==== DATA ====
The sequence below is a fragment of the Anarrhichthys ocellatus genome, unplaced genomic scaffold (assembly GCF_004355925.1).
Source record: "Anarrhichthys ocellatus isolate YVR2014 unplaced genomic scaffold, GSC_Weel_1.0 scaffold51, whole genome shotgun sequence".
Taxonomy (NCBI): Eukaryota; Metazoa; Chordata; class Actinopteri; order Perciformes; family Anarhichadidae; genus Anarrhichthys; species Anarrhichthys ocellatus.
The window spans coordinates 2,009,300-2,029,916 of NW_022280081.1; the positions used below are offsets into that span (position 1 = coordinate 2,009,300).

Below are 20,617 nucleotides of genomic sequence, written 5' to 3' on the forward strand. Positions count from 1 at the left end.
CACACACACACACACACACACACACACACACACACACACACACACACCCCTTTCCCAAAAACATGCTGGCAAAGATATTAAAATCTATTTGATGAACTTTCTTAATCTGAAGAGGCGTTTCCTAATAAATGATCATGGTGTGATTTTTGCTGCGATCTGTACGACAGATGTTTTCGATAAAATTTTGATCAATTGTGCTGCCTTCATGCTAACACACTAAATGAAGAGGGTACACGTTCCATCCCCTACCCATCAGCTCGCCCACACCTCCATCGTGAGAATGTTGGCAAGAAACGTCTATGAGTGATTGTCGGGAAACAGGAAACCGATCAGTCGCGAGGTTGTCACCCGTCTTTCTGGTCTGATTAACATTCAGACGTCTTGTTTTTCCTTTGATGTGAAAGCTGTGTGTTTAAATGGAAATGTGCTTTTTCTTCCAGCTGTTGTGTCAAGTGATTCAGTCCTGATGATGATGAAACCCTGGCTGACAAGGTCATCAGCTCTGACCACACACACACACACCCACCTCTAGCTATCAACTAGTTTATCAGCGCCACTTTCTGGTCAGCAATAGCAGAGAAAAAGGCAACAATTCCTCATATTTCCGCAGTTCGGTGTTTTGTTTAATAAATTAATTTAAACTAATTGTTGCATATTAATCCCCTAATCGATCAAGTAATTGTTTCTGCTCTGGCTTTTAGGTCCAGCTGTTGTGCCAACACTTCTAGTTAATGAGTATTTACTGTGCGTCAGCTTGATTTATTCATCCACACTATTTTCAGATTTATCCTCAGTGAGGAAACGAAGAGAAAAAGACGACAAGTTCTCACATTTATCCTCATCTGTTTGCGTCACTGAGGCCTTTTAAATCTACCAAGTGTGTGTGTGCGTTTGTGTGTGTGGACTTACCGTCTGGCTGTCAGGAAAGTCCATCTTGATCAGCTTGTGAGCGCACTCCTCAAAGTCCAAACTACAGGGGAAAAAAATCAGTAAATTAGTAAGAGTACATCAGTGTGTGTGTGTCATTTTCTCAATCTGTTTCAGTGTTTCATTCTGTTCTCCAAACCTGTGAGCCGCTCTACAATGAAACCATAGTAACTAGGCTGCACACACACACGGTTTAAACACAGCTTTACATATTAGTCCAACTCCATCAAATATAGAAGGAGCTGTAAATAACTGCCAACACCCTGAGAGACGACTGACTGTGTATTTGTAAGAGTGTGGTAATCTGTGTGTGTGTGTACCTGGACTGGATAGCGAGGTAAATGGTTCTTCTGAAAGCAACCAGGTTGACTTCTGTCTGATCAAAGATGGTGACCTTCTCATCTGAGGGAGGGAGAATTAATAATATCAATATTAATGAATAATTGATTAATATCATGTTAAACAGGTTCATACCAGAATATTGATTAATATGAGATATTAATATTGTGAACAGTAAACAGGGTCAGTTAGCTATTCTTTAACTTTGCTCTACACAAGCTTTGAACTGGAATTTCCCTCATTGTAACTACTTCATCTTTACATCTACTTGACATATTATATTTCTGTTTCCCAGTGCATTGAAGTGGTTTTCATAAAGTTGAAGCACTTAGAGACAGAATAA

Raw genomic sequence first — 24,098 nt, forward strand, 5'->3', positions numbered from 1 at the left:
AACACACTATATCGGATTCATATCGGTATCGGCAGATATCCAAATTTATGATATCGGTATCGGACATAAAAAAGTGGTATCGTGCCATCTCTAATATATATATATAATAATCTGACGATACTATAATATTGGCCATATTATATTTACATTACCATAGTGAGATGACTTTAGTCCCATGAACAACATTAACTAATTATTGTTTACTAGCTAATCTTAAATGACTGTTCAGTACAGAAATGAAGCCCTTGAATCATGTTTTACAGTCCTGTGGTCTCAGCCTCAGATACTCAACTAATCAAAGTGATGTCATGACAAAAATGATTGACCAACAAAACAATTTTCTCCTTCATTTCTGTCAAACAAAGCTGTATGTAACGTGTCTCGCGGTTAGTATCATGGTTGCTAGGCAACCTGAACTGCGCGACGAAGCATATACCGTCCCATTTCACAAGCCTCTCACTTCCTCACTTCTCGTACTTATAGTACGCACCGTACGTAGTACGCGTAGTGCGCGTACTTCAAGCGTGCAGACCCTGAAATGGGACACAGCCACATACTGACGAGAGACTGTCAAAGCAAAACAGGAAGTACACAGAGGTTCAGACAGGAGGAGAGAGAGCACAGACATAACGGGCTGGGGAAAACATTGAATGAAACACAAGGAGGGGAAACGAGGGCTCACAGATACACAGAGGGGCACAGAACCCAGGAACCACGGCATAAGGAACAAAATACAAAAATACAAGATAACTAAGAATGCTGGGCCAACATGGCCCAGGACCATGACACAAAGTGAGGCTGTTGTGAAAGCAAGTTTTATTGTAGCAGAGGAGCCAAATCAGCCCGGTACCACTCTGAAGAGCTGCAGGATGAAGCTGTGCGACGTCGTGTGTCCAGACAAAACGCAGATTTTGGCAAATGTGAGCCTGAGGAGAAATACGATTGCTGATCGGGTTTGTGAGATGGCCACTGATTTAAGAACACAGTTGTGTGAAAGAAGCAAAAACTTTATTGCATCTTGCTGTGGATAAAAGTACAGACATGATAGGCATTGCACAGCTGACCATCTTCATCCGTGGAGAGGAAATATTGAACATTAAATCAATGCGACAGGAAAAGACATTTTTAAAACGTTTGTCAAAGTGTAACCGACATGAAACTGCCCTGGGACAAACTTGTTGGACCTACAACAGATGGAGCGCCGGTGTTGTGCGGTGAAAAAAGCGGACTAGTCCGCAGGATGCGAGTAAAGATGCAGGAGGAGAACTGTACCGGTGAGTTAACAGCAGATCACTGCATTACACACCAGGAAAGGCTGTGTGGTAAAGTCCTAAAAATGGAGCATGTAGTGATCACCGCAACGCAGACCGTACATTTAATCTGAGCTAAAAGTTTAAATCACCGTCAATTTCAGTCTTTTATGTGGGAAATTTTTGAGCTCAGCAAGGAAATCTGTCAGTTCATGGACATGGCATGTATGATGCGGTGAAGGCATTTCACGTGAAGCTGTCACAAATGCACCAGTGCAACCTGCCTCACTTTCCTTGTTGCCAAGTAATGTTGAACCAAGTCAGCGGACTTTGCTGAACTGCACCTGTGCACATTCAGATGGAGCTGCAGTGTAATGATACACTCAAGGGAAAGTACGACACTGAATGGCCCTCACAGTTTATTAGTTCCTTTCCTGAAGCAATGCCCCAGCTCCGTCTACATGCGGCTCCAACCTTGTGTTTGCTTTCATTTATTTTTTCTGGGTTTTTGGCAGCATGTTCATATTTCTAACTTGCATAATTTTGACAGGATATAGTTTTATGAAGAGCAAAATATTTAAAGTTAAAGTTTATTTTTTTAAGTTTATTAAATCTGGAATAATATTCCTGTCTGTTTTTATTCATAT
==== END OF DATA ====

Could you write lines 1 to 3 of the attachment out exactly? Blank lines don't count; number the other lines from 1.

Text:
The sequence below is a fragment of the Anarrhichthys ocellatus genome, unplaced genomic scaffold (assembly GCF_004355925.1).
Source record: "Anarrhichthys ocellatus isolate YVR2014 unplaced genomic scaffold, GSC_Weel_1.0 scaffold51, whole genome shotgun sequence".
Taxonomy (NCBI): Eukaryota; Metazoa; Chordata; class Actinopteri; order Perciformes; family Anarhichadidae; genus Anarrhichthys; species Anarrhichthys ocellatus.